The common whitetail or long-tailed skimmer (Plathemis lydia) is a common dragonfly across much of North America, with a striking and unusual appearance. The male’s chunky white body (about 5 cm or 2 inches long), combined with the brownish-black bands on its otherwise translucent wings, give it a checkered look. Females have a brown body and a different pattern of wing spots, closely resembling that of female, the twelve-spotted skimmer. Whitetail females can be distinguished by their smaller size, shorter bodies, and white zigzag abdominal stripes; the abdominal stripes of L. puchella are straight and yellow.
The common whitetail can be seen hawking for mosquitoes and other small flying insects over ponds, marshes, and slow-moving rivers in most regions except the higher mountain regions.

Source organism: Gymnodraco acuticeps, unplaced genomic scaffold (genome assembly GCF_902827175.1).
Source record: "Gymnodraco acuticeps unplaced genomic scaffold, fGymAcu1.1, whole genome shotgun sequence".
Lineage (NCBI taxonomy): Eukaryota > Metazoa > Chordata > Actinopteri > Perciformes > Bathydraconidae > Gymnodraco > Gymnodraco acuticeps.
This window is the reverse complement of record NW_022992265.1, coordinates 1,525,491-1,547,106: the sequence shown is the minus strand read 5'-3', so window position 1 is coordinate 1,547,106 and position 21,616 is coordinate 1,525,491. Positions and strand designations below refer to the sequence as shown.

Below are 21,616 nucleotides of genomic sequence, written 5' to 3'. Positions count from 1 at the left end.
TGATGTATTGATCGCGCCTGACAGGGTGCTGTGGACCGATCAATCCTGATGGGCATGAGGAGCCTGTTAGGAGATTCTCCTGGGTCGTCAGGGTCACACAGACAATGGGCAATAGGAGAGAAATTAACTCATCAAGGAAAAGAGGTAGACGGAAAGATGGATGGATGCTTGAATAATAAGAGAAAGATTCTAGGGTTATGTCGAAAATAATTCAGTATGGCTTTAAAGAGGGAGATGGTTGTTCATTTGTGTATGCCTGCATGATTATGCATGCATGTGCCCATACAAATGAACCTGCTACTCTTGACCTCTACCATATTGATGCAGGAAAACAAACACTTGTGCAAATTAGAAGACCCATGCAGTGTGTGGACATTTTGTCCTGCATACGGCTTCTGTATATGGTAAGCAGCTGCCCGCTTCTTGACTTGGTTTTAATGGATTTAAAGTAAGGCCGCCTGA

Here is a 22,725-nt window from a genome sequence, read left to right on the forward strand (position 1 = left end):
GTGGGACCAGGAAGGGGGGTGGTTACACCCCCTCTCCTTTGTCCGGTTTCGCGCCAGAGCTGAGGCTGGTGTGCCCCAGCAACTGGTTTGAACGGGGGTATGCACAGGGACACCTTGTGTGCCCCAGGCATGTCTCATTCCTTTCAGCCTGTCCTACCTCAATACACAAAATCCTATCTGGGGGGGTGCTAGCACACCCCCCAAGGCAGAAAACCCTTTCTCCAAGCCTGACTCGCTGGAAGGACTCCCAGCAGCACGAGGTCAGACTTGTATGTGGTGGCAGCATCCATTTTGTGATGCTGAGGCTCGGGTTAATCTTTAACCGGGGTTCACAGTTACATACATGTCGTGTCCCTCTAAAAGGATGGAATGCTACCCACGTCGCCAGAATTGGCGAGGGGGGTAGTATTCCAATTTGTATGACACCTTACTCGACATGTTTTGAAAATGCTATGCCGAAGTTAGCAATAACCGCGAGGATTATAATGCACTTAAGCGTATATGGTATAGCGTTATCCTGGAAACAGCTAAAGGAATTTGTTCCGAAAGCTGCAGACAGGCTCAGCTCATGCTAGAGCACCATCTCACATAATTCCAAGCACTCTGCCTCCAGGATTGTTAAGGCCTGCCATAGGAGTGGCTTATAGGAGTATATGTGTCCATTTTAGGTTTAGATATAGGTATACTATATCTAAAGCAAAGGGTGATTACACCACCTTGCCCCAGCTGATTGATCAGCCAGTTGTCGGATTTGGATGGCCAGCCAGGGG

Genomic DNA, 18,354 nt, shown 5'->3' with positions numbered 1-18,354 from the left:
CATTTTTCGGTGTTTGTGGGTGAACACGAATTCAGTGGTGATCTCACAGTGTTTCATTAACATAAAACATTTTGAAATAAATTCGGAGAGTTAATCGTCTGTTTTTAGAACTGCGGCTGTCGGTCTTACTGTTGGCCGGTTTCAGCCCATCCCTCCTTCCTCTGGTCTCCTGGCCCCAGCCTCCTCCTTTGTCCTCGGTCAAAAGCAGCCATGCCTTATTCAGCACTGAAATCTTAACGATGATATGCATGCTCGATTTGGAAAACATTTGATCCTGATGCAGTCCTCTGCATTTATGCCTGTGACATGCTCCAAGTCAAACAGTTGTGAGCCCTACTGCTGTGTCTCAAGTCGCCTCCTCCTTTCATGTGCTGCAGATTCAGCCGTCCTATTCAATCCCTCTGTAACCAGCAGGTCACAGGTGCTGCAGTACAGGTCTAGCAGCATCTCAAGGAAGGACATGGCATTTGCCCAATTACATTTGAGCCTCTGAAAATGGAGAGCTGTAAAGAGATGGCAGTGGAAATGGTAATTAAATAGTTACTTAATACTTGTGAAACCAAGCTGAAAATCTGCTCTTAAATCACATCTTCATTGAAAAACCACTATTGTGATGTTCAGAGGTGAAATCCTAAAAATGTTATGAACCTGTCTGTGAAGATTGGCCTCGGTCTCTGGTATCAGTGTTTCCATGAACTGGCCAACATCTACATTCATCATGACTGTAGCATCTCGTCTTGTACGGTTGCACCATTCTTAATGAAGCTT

Like all perchers, common whitetails often rest on objects near the water, and sometimes on the ground. Males are territorial, holding a 10-to-30-metre stretch (33 to 98 ft) of the water’s edge, and patrolling it to drive off other males. The white pruinescence on the abdomen, found only in mature males, is displayed to other males as a territorial threat.
The nymphs are dark green or brown, but are usually found covered in algae. They feed on aquatic invertebrates such as mayfly larvae and small crayfish, and also on small aquatic vertebrates such as tadpoles and minnows. Because of their abundance, whitetail naiads are in turn an important food source for various fish, frogs, and birds, and also for other aquatic insects.